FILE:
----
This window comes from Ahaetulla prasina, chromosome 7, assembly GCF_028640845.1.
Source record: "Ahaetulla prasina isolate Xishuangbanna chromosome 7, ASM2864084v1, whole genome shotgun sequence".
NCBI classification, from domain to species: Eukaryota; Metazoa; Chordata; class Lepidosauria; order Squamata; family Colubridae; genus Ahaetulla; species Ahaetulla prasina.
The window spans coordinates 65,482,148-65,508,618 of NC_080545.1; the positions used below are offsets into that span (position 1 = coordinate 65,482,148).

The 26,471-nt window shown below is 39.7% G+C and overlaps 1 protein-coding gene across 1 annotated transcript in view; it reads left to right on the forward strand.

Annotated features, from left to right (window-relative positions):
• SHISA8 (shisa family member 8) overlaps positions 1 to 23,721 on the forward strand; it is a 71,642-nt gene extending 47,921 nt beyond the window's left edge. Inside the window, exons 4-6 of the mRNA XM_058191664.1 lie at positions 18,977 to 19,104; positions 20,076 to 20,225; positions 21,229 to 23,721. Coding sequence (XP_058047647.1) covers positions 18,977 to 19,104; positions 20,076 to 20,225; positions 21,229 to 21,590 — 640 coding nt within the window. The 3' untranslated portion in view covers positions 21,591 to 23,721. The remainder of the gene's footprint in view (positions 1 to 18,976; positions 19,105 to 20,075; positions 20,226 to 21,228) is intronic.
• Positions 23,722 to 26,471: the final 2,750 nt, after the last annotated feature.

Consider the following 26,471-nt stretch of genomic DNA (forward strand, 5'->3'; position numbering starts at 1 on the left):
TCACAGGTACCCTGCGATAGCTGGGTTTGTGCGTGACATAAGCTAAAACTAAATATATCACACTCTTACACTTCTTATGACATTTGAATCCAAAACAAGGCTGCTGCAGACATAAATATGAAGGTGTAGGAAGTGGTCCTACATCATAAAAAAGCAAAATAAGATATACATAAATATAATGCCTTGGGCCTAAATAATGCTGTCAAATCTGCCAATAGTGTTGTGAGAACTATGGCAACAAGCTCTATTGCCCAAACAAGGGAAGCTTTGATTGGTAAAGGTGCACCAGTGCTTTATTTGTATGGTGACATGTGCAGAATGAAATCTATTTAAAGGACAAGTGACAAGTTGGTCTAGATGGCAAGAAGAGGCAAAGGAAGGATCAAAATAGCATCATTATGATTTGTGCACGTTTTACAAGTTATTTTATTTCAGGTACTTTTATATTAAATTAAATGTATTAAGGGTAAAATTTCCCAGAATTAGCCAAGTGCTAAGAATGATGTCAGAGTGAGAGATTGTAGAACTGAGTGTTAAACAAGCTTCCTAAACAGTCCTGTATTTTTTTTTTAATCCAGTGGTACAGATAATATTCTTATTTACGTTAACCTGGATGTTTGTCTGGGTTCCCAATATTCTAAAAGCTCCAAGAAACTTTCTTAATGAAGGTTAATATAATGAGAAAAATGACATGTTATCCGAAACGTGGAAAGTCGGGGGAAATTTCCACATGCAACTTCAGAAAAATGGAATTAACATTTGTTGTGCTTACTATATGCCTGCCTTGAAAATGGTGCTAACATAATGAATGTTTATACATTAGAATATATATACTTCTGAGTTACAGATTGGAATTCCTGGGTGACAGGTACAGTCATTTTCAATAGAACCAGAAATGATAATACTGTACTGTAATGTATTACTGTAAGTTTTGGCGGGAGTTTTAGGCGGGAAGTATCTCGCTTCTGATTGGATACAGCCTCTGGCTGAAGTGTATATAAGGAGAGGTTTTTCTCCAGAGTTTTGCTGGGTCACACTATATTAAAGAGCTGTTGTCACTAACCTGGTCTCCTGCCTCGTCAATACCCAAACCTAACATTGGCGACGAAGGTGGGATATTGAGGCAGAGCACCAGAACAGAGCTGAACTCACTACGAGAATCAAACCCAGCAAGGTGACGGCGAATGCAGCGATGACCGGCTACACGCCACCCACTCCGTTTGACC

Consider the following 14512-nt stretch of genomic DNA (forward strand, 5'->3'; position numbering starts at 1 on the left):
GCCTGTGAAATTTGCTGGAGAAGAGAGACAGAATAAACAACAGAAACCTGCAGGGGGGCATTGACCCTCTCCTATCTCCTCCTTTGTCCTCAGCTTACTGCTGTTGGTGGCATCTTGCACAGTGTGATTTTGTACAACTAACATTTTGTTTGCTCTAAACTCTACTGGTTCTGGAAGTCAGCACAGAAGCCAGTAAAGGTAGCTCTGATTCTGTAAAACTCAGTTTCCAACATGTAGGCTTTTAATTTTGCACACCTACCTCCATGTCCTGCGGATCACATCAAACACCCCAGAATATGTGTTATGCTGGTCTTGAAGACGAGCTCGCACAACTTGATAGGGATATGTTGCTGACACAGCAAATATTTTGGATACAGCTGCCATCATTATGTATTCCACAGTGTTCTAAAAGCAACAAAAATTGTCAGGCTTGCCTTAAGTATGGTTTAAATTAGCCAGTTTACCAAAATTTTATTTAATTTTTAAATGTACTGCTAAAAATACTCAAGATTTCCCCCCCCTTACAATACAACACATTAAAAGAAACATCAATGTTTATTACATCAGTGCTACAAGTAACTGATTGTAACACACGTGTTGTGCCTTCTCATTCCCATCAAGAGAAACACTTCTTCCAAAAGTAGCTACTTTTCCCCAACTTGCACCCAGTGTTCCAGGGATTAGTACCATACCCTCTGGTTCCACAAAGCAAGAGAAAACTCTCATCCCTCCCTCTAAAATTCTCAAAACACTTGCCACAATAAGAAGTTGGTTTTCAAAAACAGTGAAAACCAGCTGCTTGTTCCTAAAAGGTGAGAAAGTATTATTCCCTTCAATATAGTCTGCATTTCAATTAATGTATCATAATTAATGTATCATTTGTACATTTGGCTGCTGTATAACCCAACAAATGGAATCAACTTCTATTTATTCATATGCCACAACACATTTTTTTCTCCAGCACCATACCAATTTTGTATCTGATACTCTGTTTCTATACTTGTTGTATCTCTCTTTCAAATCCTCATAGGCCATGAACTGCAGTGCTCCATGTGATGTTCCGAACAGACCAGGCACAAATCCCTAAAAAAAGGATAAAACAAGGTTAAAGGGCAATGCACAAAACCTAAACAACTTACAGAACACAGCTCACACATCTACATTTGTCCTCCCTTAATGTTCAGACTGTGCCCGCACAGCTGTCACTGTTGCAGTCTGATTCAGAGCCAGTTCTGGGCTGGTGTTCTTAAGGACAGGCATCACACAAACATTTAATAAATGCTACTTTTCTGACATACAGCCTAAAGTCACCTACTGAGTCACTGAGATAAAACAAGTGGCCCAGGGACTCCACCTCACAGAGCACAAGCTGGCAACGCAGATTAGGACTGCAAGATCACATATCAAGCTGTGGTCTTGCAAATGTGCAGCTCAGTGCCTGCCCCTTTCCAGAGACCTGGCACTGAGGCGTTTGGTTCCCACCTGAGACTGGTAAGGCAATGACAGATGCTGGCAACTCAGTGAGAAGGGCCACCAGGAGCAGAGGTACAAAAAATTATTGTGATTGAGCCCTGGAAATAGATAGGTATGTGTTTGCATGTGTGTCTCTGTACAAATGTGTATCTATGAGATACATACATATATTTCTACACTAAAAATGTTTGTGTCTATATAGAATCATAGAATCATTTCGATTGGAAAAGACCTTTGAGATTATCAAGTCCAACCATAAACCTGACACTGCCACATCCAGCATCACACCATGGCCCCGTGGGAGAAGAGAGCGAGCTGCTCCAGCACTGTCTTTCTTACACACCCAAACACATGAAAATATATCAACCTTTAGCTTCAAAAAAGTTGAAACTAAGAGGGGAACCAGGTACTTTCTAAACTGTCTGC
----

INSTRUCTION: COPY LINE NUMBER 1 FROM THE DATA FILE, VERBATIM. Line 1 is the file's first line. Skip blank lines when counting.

This window comes from Ahaetulla prasina, chromosome 7, assembly GCF_028640845.1.